By JOHN MILBURN
TOPEKA -- A Kansas doctor on Tuesday pleaded not guilty to four federal charges, including illegally distributing prescription drugs out of his Manhattan medical clinic.
Michael Schuster, of Manhattan, was indicted last week on multiple counts alleging he operated a pill mill from his clinic. Schuster, 53, entered his plea Tuesday after being read the charges by U.S. Magistrate Judge Gary Sebelius in Topeka.
The doctor, who was born and educated in Russia, told Sebelius that he understood the charges and had read the documents spelling out the government's case against him.
A grand jury returned an indictment May 1 charging Schuster with one count each of conspiracy to illegally distribute controlled substances, drug distribution, unlawfully distributing drugs to a person under 21 years old and using and maintaining a premise for drug distribution. Prosecutors are seeking forfeiture of money and property linked to the crimes.
The remainder of the court appearance focused on Schuster's detention, with Assistant U.S. Attorney Jared Maag presenting financial records detailing the defendant's financial records and property, including Swiss and Canadian bank accounts that combined once totaled more than $1 million, along with property throughout the United States, Canada and South America.
The detention hearing to determine if Schuster will continue to be held in federal custody will continue Thursday in Topeka.
Schuster's wife, Janet Immer, testified that she and her husband fled the former Soviet Union as political refugees in 1990. Both became U.S. citizens in 1995, settling in Brooklyn, N.Y., before coming to Kansas to accept a position with Mercy Hospital in Manhattan in 2004. The couple has three children, including a daughter living in Paraguay where Immer said the couple owns a home worth more than $300,000 and recently paid $1.1 million for 2,000 acres from a Swiss bank account in March before the charges were filed.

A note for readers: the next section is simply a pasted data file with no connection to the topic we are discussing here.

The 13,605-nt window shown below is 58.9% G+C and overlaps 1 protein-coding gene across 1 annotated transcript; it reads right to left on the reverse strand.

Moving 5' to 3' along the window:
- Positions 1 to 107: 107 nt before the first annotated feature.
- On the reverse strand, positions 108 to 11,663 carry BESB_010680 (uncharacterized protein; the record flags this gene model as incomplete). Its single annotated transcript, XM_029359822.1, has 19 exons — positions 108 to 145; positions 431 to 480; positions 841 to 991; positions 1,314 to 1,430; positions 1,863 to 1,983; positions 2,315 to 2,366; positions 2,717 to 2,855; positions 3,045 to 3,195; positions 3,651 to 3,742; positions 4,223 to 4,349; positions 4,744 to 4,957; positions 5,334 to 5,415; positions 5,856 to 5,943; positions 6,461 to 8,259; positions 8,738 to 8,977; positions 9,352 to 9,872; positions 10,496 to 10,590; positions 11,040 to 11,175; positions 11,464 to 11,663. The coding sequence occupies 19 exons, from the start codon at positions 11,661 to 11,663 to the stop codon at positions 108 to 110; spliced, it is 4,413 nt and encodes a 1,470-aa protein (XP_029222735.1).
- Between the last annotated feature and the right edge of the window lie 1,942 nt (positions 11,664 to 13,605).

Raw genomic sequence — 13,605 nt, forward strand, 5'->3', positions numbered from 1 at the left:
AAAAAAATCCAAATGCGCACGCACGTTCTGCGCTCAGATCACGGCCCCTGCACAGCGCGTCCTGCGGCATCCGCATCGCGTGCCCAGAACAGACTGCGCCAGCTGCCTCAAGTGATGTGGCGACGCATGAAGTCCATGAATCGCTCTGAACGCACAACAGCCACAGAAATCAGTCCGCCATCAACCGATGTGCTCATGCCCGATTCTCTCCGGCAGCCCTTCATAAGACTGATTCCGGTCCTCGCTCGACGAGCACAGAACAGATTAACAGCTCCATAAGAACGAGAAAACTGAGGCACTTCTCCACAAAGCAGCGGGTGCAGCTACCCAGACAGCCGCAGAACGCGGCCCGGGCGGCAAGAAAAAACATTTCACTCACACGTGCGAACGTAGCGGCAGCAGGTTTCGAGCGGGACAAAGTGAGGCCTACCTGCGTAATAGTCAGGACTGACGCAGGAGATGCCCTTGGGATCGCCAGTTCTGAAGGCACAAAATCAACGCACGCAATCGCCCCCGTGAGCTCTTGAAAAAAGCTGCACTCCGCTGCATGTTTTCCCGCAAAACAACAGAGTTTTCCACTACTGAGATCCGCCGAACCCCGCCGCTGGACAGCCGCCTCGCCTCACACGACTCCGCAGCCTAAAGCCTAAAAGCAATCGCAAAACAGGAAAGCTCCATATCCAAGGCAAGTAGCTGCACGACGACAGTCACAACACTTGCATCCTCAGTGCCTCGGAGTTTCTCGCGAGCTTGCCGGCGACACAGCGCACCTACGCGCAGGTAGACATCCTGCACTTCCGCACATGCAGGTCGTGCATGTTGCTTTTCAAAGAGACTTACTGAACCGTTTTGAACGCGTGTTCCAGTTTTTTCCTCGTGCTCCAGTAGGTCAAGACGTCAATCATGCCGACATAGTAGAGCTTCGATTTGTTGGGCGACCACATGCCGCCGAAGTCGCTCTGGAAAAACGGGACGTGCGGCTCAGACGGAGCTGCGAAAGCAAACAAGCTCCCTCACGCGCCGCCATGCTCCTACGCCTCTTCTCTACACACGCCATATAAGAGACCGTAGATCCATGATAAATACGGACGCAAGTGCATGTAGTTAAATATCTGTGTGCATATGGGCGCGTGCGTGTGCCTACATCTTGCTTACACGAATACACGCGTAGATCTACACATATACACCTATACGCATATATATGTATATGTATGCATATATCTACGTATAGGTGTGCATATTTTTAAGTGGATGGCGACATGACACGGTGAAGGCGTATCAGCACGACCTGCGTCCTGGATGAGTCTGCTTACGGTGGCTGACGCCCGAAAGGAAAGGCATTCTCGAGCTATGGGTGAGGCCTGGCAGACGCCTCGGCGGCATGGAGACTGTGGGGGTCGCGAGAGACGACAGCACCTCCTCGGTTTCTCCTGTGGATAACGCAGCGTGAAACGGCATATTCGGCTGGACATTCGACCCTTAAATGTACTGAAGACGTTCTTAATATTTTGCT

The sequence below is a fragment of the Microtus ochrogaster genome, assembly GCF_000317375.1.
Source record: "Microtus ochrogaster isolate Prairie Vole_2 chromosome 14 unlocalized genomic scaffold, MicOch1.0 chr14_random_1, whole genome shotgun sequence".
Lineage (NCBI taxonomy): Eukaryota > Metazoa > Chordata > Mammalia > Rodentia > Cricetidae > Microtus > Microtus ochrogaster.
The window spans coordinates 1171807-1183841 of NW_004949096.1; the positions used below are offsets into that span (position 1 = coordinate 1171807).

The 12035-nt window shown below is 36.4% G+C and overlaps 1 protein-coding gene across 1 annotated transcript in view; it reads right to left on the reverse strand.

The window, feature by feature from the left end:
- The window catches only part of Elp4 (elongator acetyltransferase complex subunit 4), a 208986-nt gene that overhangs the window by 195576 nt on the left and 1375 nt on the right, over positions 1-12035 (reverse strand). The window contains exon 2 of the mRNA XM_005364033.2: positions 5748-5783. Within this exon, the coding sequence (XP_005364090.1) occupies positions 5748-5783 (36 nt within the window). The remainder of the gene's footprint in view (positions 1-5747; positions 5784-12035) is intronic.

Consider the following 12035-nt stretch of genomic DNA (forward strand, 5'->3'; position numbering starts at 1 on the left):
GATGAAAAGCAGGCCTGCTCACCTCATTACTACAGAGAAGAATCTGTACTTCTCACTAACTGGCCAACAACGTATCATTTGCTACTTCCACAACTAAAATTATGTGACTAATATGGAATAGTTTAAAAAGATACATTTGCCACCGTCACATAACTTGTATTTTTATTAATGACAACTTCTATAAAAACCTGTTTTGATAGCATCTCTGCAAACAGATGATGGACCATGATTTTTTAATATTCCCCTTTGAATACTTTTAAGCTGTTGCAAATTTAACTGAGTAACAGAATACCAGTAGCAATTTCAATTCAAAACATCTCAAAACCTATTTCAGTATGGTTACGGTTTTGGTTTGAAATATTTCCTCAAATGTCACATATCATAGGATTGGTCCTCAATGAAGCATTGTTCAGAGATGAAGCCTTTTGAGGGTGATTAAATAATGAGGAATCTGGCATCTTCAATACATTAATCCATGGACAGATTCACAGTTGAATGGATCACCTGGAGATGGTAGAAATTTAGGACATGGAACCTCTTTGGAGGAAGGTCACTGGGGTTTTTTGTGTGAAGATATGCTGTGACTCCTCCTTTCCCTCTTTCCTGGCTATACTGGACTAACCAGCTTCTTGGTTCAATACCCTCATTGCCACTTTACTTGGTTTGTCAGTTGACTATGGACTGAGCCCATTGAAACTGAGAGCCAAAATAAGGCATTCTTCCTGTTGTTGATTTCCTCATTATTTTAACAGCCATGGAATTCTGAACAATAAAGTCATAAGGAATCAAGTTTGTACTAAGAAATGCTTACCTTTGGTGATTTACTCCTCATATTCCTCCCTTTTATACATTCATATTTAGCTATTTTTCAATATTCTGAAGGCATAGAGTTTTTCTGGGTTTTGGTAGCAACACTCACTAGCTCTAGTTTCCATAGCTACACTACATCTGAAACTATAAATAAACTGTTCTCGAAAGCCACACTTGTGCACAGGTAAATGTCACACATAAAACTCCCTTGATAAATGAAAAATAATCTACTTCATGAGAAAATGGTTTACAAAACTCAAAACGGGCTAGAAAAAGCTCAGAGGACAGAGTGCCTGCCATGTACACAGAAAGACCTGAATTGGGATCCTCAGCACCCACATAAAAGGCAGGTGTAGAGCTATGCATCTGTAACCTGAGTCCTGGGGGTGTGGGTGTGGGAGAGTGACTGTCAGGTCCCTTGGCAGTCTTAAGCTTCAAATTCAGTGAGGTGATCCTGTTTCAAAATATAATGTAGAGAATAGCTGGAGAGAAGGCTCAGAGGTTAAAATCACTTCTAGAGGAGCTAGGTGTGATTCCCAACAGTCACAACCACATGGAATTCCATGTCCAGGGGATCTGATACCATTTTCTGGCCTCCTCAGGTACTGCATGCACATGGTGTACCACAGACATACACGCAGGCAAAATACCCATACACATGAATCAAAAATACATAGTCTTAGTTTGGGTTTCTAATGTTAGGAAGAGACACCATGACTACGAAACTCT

She said the couple acquired the property for travel and hunting purposes, including acres in Alaska, Texas and Nova Scotia. Immer, 53, said the couple owns the property outright, but some of the land in Nevada and Arizona is not worth the price they paid.
"We tried to sell the land in the last two months but no takers," Immer said.
The grand jury alleged that beginning on April 2007 until at least August 2012, Schuster engaged in a scheme to unlawfully distribute controlled substances. The indictment accuses him of directing and allowing staff members to dispense controlled substances using blank prescription pads he left behind signed while he traveled. He employed between eight to 12 staff members, none of which were licensed to write prescriptions.
The government contends prescriptions from his clinic were issued to about 540 patients while Schuster was traveling out of Kansas or the country.
Most of the unlawful prescriptions cited in the indictment were for Oxycodone, although some also included morphine, Hydrocodone, and other controlled substances. The count related to distributing drugs to a person under age 21 involved prescriptions for Oxycodone and Oxycontin prescribed while he was in Canada.
The Kansas Board of Healing Arts has indefinitely suspended his medical license. Schuster also has surrendered his Drug Enforcement Agency license to prescribe controlled substances.
Schuster, previously known as Mikhail Pavlovich Shusterov, is a 1982 graduate of Stavropol State Medical Academy in Russia. Immer said the couple returned to Russia a few years ago to visit relatives but have no intention of ever returning to the country.
Immer said she had turned over her husband's two passports to Manhattan attorney Barry Clark, who is representing Schuster, including one issued in 2005 that Schuster told the State Department he had lost. However, Maag produced a document where Schuster told federal officials it was never issued, though he traveled twice to Canada on the passport to attend a medical conference.